Holiday health: Why carrying the card may not be enough

The European Commission is investigating reports Spanish hospitals are refusing the EHIC. Photo: NHS

The EU Commission has this lunchtime formally requested information from Spain about complaints that Spanish hospitals are not recognising the European Health Insurance Card (EHIC). The Commission is concerned that Spain might be failing to fulfil its obligations under EU law. So what does this mean for you?

Ten million British holidaymakers will visit Spain this summer. But every week 30 will need medical treatment in Spanish hospitals. They're entitled to it free when they show a European Health Insurance Card. But UK insurers have told us of over a 100 cases where tourists have been refused - and referred instead to expensive private care.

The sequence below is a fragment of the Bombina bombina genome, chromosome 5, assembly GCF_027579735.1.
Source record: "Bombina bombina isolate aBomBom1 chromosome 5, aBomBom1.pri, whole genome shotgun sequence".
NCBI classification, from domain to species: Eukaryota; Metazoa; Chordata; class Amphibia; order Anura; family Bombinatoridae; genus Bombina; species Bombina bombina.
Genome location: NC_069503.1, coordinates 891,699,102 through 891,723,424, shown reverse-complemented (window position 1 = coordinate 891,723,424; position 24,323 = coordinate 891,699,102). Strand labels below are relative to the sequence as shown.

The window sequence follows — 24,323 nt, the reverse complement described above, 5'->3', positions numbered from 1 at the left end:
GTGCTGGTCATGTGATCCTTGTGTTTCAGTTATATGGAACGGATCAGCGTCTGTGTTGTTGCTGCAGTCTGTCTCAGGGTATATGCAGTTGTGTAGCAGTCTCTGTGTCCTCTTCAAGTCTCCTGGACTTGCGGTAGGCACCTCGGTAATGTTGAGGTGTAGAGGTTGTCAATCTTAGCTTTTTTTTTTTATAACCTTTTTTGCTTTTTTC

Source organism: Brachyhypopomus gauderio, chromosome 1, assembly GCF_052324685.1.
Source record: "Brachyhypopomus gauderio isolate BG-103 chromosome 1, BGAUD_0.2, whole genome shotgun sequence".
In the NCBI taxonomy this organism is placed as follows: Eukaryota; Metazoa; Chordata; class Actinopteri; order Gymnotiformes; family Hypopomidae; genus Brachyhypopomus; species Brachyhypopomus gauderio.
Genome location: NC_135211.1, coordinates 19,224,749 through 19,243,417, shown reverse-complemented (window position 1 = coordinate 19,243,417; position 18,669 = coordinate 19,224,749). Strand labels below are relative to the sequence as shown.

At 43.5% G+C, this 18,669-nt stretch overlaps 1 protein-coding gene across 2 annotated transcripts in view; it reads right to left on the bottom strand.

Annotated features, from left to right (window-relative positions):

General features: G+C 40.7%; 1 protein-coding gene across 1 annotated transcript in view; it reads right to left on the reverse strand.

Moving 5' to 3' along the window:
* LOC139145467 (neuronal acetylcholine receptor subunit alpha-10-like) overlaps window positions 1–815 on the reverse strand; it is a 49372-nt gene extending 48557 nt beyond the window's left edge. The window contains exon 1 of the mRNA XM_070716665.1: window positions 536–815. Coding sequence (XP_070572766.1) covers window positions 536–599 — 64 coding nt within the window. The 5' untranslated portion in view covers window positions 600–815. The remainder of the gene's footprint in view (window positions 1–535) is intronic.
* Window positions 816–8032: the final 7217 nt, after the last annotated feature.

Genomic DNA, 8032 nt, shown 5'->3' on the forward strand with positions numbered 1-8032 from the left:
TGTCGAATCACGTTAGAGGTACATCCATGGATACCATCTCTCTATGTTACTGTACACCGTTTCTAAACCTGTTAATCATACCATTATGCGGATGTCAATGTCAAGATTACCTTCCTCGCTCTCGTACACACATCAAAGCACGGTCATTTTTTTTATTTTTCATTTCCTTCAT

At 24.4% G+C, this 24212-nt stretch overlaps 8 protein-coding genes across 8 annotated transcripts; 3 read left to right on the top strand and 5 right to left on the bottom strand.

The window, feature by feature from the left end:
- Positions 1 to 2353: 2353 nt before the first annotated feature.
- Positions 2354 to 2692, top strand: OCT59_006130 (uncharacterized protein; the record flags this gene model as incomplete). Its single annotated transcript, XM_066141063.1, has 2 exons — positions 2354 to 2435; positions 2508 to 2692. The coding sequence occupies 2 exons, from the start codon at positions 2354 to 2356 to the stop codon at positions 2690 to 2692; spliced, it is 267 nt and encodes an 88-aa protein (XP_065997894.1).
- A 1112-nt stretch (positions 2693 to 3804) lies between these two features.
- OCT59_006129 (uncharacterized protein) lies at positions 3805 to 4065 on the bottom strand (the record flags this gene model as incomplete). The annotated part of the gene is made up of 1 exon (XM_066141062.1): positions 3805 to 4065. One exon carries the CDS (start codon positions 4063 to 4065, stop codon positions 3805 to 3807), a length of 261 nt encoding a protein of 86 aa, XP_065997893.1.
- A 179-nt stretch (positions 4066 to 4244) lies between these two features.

• 24 million UK citizens hold an EHIC
  • It entitles you to state care "on the same basis" as people who live in that country, including pre-existing medical conditions and routine maternity care

Among complaints are a British child with head injuries refused state treatment - and therefore ending up going private. Another case involved a holidaymaker hospitalised for a month, costing 37,000 Euros - which they had expected to be covered by the European Health Insurance Card (EHIC).

Advice: The EHIC is not truly a substitute for travel insurance. For example, it does not cover the cost of an air ambulance to get you home - and that can amount to £15,000.

An EHIC will get you basic state care. In some countries, you will get treatment, but other things - such as food, drink or even changing your bed linen - are not regarded as the responsibility of the health service.

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